Getting Pregnant with Multiple Sclerosis

Decades ago, women with MS were discouraged from having babies. I guess the thinking was that pregnancy could make the disease worse and it was assumed that we would all become disabled, which would make the already difficult task of raising children even harder. Given that many of the people diagnosed with MS are women of reproductive age, babies happened anyway. Turns out that MS relapses are typically fewer during pregnancy and we all seem to get by just fine raising our kids, despite different levels of disability.

The medical establishment has figured out that it was wise to really see what the best advice was to women wanting to conceive. I was thrilled to be able to attend the teaching course on Pregnancy and MS during the 2014 Joint Meeting of the American and European Committee for Treatment and Research in Multiple Sclerosis.

I wanted to see if there was any new information – not for myself, since I do not plan to have any more children, but to see if things have progressed from “go ahead and try and we’ll see what happens.” When I conceived my twins 9 years ago, there were many fewer therapies available and some docs were still recommending that women with MS not have children. I figured that by now, there would be concrete recommendations and a flow chart to tell women exactly what they should do to make sure all things went smoothly. While there are still no concrete guidelines on how a woman with MS should be guided through pregnancy, enough data has been gathered that the following recommendations were presented:

Before trying to conceive:

  • It is important to discuss with your doctor and your family some of the MS-related factors impacting parenthood, including the impact that the MS will have on your ability to parent and the support system that you can call on. In addition, many people are very anxious that they may pass MS along to their children. To clarify this risk: If just one parent has MS, the risk is still very low (about 1-2%) that the child will develop MS.
  • There is no evidence that MS impairs fertility. However, some women (or their partners) experience sexual dysfunction, which can limit frequency of sex. While it is common sense, remember that you need to have sex to conceive a baby (unless you are undergoing some form of assisted reproduction technology treatment). If you are doing it the “old fashioned way,” and struggling with sexual dysfunction, you may want to consider finding a therapist that can help.
  • If you are on disease modifying therapies, ask your doctor what the recommended “wash out” period (a period of time without active treatment) is for your medication. Based on data, many docs are recommending a very short amount of time, such as one to two months off medications (three for mitoxantrone, four for alemtuzumab), before trying to get pregnant. Importantly, it is recommended that men on mitoxantrone and teriflunomide also stop these meds before trying to father a child. NOTE: Please talk to your doctor about when to stop your meds, as different medications carry different recommendations.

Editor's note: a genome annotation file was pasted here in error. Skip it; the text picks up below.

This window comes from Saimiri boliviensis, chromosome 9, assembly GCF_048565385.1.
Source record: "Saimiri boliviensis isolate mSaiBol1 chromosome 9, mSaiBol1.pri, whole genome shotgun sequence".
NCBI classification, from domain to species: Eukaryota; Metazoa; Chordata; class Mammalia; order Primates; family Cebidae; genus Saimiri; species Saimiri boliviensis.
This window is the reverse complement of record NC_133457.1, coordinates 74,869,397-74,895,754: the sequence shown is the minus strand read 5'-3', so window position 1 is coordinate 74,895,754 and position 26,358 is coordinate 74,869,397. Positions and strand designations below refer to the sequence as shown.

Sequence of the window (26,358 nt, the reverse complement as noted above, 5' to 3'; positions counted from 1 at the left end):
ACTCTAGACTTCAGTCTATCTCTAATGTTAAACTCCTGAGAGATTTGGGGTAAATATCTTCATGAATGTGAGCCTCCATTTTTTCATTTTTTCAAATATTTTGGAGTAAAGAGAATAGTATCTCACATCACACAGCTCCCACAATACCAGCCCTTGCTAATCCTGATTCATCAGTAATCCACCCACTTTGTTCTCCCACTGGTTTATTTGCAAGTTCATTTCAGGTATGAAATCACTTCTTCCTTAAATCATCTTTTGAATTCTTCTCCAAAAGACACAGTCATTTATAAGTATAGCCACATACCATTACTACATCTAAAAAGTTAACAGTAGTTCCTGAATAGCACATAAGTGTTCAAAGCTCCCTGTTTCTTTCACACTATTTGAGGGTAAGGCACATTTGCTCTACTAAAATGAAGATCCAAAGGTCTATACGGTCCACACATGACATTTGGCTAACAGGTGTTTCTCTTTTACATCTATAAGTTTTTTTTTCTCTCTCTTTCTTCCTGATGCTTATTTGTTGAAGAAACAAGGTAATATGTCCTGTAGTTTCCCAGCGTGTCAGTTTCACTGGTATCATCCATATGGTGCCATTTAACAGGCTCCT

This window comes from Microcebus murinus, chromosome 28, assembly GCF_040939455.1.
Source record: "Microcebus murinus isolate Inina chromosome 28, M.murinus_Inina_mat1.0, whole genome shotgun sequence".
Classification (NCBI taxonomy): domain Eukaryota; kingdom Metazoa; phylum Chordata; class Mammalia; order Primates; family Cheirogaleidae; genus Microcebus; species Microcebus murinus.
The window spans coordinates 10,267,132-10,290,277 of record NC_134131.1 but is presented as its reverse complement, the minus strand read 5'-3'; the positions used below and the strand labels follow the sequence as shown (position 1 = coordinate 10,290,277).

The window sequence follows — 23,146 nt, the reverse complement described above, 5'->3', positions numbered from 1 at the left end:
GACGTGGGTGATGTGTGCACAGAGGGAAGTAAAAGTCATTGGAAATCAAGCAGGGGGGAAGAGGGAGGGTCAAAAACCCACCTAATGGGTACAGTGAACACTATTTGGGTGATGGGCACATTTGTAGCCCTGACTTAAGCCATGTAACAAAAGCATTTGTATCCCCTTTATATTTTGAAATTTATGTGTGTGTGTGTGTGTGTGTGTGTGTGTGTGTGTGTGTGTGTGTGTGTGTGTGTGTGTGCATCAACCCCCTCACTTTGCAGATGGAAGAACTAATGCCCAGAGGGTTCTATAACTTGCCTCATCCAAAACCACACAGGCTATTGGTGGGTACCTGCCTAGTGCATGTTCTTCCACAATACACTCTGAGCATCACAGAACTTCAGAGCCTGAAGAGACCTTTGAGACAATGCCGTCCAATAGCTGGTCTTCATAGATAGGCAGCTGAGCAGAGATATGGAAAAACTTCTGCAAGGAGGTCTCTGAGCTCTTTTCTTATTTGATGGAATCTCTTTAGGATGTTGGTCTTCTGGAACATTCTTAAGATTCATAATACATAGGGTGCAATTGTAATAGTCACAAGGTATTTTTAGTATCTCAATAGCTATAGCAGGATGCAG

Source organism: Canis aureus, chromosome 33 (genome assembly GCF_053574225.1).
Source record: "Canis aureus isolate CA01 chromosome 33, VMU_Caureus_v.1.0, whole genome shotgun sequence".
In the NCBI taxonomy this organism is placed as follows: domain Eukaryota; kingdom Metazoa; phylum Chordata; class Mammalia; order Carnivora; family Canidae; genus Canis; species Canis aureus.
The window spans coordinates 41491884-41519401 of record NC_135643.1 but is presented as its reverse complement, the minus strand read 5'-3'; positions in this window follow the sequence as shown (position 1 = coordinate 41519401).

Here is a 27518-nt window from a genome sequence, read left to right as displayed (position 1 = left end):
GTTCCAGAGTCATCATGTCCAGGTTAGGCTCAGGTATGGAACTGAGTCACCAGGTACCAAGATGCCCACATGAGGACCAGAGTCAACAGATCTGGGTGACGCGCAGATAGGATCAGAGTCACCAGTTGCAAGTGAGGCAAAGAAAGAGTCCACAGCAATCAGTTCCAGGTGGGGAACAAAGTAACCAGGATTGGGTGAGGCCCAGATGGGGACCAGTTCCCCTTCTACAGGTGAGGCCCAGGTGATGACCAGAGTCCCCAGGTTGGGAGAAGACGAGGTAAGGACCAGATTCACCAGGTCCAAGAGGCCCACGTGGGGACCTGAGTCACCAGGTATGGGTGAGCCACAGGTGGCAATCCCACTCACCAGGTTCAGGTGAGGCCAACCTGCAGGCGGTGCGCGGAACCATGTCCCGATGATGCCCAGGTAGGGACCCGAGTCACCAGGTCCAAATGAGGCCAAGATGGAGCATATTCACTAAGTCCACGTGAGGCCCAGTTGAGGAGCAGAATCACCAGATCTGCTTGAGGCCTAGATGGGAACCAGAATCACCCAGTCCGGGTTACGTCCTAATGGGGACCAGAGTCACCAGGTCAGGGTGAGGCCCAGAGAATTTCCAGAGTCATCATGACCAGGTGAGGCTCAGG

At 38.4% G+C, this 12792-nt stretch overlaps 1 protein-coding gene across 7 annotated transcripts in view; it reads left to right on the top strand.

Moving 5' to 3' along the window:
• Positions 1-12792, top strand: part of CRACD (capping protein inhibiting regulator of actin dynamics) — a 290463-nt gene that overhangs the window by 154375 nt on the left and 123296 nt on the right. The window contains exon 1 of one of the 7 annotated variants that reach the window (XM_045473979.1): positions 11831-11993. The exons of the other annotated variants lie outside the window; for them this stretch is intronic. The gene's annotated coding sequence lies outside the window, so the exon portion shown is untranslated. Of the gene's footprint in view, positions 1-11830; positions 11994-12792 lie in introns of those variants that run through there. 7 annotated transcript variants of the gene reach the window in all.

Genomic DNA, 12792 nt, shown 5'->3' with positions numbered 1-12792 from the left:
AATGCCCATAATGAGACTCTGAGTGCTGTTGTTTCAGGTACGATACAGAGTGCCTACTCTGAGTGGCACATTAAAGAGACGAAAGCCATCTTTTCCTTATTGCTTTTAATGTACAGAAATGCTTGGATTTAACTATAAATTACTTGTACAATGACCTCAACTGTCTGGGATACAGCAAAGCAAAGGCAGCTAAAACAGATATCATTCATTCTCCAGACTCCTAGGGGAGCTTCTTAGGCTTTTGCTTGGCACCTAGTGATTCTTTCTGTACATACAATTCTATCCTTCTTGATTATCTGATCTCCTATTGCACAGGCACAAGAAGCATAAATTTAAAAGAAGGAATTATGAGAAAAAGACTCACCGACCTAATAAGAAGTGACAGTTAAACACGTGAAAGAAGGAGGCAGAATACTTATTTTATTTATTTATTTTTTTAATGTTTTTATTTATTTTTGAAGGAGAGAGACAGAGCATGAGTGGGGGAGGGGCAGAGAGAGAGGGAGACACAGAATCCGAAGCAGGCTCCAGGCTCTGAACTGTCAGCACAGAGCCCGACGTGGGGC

• If you are having relapses, it is recommended to try and stabilize this for 6 to 12 months before trying to conceive. Your doc may want to put you on Tysabri for that time (although this may increases your risk that you will have a relapse when you stop). Other approaches are pulse steroid therapy, where a woman is given Solu-medrol when she is menstruating (knowing she won’t conceive during this time), then trying to conceive during the following month.

When trying to conceive:

  • It is very important that you get pregnant as soon as possible after you terminate your disease modifying therapy. One recommendation is that women practice methods for predicting ovulation (taking basal temperature, monitoring cervical mucous, etc.) before stopping meds, so they know when their optimal times for trying to conceive are. If you do not get pregnant within 3 to 6 months, your doctor may recommend that you seek fertility treatment (as opposed to waiting the usual 12 months).

While pregnant:

  • If you get pregnant while taking disease modifying therapy, DO NOT PANIC! I cannot stress this enough. Data is showing that most of the therapies do NOT increase the risk of miscarriage or birth defects. If you become pregnant while on one of the MS medications, immediately contact your doctor to find out what he or she recommends.
  • If you have a relapse during pregnancy, you can be treated with Solu-medrol or IVIG, as these do not appear to present any danger to the baby.

After delivery/while breastfeeding:

  • Be aware that women with MS are at a higher risk for postpartum depression. If you feel sad or have little interest in your newborn, you MUST seek professional help.
  • If a woman has not had a relapse in the year before getting pregnant (or during pregnancy), she can certainly breastfeed. A recent meta-analysis showed that women who breastfed had slightly fewer relapses.
  • If a woman had high disease activity before getting pregnant or during pregnancy, it is recommended that she begins taking MS medication within 10 days of delivery.

Bottom line: Things have become much clearer and less scary since I was pregnant. Your neurologist should be your partner when you are considering trying to start or expand your family, with the goal of making sure that you have the safest pregnancy possible for you and your child.

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